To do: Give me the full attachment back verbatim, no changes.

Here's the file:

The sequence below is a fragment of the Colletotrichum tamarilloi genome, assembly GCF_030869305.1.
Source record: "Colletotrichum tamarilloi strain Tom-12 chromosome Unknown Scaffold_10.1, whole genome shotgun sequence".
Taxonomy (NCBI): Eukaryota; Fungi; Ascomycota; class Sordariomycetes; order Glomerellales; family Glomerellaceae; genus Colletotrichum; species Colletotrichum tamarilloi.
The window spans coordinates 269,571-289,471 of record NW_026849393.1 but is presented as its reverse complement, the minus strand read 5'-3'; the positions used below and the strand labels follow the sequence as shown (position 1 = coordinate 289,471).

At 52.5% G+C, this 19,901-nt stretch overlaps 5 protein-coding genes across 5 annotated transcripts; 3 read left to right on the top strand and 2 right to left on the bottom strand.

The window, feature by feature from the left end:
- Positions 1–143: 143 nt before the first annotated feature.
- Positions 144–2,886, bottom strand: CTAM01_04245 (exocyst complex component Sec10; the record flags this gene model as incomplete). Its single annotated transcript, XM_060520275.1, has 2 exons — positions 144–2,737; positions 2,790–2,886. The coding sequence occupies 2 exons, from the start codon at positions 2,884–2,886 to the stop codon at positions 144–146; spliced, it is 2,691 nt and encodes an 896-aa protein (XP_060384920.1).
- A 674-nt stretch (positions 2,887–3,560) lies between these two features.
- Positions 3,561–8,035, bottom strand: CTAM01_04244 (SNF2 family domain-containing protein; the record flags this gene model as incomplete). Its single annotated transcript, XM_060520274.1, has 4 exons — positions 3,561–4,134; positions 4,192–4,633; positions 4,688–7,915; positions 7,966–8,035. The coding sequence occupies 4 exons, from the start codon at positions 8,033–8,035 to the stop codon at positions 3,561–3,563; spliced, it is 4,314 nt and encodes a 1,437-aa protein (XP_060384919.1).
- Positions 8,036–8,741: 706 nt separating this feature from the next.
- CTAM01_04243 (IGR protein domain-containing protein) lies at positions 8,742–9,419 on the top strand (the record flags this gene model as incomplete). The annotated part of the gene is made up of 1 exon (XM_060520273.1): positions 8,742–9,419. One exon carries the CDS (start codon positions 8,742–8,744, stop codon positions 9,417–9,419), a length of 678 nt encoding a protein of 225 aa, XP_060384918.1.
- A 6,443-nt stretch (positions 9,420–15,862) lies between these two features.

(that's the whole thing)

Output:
The sequence below is a fragment of the Colletotrichum tamarilloi genome, assembly GCF_030869305.1.
Source record: "Colletotrichum tamarilloi strain Tom-12 chromosome Unknown Scaffold_10.1, whole genome shotgun sequence".
Taxonomy (NCBI): Eukaryota; Fungi; Ascomycota; class Sordariomycetes; order Glomerellales; family Glomerellaceae; genus Colletotrichum; species Colletotrichum tamarilloi.
The window spans coordinates 269,571-289,471 of record NW_026849393.1 but is presented as its reverse complement, the minus strand read 5'-3'; the positions used below and the strand labels follow the sequence as shown (position 1 = coordinate 289,471).

At 52.5% G+C, this 19,901-nt stretch overlaps 5 protein-coding genes across 5 annotated transcripts; 3 read left to right on the top strand and 2 right to left on the bottom strand.

The window, feature by feature from the left end:
- Positions 1–143: 143 nt before the first annotated feature.
- Positions 144–2,886, bottom strand: CTAM01_04245 (exocyst complex component Sec10; the record flags this gene model as incomplete). Its single annotated transcript, XM_060520275.1, has 2 exons — positions 144–2,737; positions 2,790–2,886. The coding sequence occupies 2 exons, from the start codon at positions 2,884–2,886 to the stop codon at positions 144–146; spliced, it is 2,691 nt and encodes an 896-aa protein (XP_060384920.1).
- A 674-nt stretch (positions 2,887–3,560) lies between these two features.
- Positions 3,561–8,035, bottom strand: CTAM01_04244 (SNF2 family domain-containing protein; the record flags this gene model as incomplete). Its single annotated transcript, XM_060520274.1, has 4 exons — positions 3,561–4,134; positions 4,192–4,633; positions 4,688–7,915; positions 7,966–8,035. The coding sequence occupies 4 exons, from the start codon at positions 8,033–8,035 to the stop codon at positions 3,561–3,563; spliced, it is 4,314 nt and encodes a 1,437-aa protein (XP_060384919.1).
- Positions 8,036–8,741: 706 nt separating this feature from the next.
- CTAM01_04243 (IGR protein domain-containing protein) lies at positions 8,742–9,419 on the top strand (the record flags this gene model as incomplete). The annotated part of the gene is made up of 1 exon (XM_060520273.1): positions 8,742–9,419. One exon carries the CDS (start codon positions 8,742–8,744, stop codon positions 9,417–9,419), a length of 678 nt encoding a protein of 225 aa, XP_060384918.1.
- A 6,443-nt stretch (positions 9,420–15,862) lies between these two features.